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A Very Long Engagement

From Wikipedia, the free encyclopedia

A Very Long Engagement
A Very Long Engagement movie.jpg
Theatrical release poster
Directed by Jean-Pierre Jeunet
Produced by Francis Boespflug
Bill Gerber
Jean-Louis Monthieux
Fabienne Tsaï
Screenplay by Jean-Pierre Jeunet
Guillaume Laurant
Based on Un long dimanche de fiançailles
by Sébastien Japrisot
Starring Audrey Tautou
Gaspard Ulliel
Marion Cotillard
Dominique Pinon
Chantal Neuwirth
André Dussolier
Ticky Holgado
Jodie Foster
Narrated by Florence Thomassin
Music by Angelo Badalamenti
Cinematography Bruno Delbonnel
Edited by Hervé Schneid
Distributed by Warner Independent Pictures
Release date
  • 27 October 2004 (2004-10-27)
Running time
133 minutes
Country France
Language French
Budget $51.2 million[1]
Box office $76.6 million

A Very Long Engagement (French: Un long dimanche de fiançailles) is a 2004 French romantic war film, co-written and directed by Jean-Pierre Jeunet and starring Audrey Tautou. It is a fictional tale about a young woman's desperate search for her fiancé who might have been killed during World War I. It was based on the novel of the same name, written by Sebastien Japrisot, first published in 1991.

The film was nominated for the Academy Award for Best Art Direction and the Academy Award for Best Cinematography at the Oscars. Marion Cotillard won the César Award for Best Supporting Actress for her performance.


Five French soldiers are convicted of self-mutilation in order to escape military service during World War I. They are condemned to face near certain death in the no man's land between the French and German trench lines. It appears that all of them were killed in a subsequent battle, but Mathilde, the fiancée of one of the soldiers, refuses to give up hope and begins to uncover clues as to what actually took place on the battlefield. She is all the while driven by the constant reminder of what her fiancé had carved into one of the bells of the church near their home, MMM for Manech Aime Mathilde (Manech Loves Mathilde; a pun on the French word aime, which is pronounced like the letter "M". In the English-language version, this is changed to "Manech's Marrying Mathilde").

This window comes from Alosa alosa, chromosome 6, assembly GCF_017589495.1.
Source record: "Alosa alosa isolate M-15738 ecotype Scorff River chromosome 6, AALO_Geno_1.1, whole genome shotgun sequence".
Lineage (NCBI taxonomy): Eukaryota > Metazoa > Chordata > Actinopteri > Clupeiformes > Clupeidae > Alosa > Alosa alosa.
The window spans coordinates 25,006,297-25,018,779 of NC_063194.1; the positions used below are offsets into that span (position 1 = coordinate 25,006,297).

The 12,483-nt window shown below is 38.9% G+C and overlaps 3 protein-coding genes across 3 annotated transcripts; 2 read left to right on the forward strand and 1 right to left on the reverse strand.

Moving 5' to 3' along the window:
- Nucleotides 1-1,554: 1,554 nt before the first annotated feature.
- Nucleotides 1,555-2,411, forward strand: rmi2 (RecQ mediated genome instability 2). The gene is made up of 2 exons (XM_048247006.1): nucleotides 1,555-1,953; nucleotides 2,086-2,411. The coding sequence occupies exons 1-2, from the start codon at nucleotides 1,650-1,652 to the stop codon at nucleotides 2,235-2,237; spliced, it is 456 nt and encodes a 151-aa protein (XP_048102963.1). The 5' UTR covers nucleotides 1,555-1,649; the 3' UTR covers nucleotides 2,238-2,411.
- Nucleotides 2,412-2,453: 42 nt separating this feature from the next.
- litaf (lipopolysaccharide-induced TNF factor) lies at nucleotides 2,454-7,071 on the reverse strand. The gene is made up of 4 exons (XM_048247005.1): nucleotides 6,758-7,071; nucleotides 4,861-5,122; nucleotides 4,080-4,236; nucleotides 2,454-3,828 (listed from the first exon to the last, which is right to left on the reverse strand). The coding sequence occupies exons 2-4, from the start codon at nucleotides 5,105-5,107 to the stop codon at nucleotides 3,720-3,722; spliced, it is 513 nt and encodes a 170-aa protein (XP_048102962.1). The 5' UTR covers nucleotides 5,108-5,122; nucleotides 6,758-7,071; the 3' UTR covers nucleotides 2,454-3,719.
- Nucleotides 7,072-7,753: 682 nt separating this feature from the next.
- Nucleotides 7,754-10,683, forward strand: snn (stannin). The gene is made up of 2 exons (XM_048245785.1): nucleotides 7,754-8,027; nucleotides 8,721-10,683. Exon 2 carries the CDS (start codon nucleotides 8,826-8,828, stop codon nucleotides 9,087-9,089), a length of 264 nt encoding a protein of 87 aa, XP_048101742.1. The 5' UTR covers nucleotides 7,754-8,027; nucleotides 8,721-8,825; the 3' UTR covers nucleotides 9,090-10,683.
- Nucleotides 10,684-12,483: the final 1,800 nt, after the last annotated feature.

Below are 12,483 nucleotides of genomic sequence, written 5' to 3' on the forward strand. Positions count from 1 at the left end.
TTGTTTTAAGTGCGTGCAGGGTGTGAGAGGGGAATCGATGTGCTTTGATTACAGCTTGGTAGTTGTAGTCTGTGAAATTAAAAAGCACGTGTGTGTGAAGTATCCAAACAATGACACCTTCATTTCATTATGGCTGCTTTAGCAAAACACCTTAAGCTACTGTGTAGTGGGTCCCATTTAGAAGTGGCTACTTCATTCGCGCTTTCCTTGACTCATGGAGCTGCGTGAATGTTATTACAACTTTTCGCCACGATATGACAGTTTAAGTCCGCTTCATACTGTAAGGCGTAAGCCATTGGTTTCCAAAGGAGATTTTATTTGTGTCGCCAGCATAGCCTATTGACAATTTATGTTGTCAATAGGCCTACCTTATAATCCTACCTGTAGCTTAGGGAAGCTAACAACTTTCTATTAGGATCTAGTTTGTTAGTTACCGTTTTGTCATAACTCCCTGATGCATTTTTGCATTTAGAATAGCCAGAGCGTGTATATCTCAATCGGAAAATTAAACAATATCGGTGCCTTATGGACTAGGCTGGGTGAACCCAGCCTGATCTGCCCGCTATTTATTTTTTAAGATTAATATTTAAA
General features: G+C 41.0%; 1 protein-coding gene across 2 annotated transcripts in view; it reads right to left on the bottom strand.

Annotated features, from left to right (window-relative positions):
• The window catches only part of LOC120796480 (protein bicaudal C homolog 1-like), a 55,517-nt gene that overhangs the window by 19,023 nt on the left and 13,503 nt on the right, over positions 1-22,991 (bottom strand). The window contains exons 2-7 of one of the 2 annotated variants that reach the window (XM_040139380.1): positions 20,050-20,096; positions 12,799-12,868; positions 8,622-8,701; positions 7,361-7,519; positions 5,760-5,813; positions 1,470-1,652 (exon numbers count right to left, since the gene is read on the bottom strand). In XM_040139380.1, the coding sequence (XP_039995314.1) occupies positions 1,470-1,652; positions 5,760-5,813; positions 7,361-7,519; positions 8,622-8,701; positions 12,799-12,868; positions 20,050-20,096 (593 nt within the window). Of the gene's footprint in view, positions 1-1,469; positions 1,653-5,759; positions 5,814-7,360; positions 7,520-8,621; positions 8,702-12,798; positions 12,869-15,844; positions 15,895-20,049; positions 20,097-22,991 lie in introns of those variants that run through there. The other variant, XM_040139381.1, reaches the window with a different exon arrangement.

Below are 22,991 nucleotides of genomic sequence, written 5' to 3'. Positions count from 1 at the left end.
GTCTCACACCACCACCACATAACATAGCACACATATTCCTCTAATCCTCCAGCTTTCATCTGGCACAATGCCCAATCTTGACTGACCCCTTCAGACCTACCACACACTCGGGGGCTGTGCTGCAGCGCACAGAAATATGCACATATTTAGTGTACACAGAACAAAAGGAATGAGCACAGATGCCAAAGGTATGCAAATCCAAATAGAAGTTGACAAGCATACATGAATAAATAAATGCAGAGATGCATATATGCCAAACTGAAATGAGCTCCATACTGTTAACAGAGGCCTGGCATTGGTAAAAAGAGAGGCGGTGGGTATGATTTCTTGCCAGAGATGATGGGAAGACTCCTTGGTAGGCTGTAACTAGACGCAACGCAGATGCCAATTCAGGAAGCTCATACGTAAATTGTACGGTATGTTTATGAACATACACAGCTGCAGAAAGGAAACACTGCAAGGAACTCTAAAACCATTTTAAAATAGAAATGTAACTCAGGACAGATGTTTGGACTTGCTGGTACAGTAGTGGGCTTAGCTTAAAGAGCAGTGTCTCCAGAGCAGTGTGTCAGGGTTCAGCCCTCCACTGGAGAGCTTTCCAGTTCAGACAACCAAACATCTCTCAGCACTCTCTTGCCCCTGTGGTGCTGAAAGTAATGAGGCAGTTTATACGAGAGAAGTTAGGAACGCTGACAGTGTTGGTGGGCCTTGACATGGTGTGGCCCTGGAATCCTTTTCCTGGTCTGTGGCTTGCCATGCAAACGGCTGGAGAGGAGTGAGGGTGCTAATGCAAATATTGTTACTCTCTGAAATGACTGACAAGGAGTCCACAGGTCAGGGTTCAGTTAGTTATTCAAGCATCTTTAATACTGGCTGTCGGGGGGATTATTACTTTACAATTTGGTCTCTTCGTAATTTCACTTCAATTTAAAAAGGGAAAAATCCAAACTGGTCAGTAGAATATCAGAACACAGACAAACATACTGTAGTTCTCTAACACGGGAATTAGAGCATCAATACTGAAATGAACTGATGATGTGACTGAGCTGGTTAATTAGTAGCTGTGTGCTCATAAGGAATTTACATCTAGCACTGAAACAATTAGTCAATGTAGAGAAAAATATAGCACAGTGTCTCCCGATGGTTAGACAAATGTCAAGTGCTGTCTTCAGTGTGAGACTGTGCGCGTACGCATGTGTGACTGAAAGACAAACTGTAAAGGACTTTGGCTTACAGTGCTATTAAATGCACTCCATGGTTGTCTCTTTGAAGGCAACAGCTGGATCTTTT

Along the way, she discovers the brutally corrupt system used by the French government to deal with those who tried to escape the front. She also discovers the stories of the other men who were sentenced to the no man's land as a punishment. She, with the help of a private investigator, attempts to find out what happened to her fiancé. The story is told both from the point of view of the fiancée in Paris and the French countryside—mostly Brittany—of the 1920s, and through flashbacks to the battlefield.

Eventually Mathilde finds out her fiancé is alive, but he suffers from amnesia. Seeing Mathilde, Manech seems to be oblivious of her. At this, Mathilde sits on the garden chair silently watching Manech with tears in her eyes and smile on her lips.



A Very Long Engagement was filmed entirely in France over an 18-month period, with about 30 French actors, approximately 500 French technicians and more than 2,000 French extras.[2] Right before the film's New York City and Hollywood debut, the film's production company ("2003 Productions"), which is one-third owned by Warner Brothers and two-thirds owned by Warner France, was ruled an American production company by a French court, denying the studio $4.8 million in government incentives,.[2] The ruling is consistent with the fact that Warner France is owned by Warner Spain,[3] which is owned by Warner Nederland,[4] itself a subsidiary of Warner Brothers.[5] Warner Independent themselves released the film in the United States, and was released in the United States on VHS and DVD on July 12, 2005. It is known for being Warner Independent (The company themselves) final VHS release known.

In the film, Manech and Mathilde are from Brittany, whereas in the novel, they are from Cap-Breton, in the Landes department of southwest France.

Awards and reception

The film was nominated for the Academy Award for Best Art Direction and the Academy Award for Best Cinematography at the Oscars. However, it was not selected by the French government as the French submission for the award for Best Foreign Language Film. Marion Cotillard won the César Award for Best Supporting Actress for her performance.

The film received generally positive reviews from critics. The review aggregator Rotten Tomatoes reported that 78% of critics gave the film positive reviews, based on 144 reviews.[6] Metacritic reported the film had an average score of 76 out of 100, based on 39 reviews.[7] The film had a production budget of $56.6 million USD and earned $70.1 million in theaters worldwide.[8]

See also


External links

This page was last edited on 31 January 2018, at 07:37.
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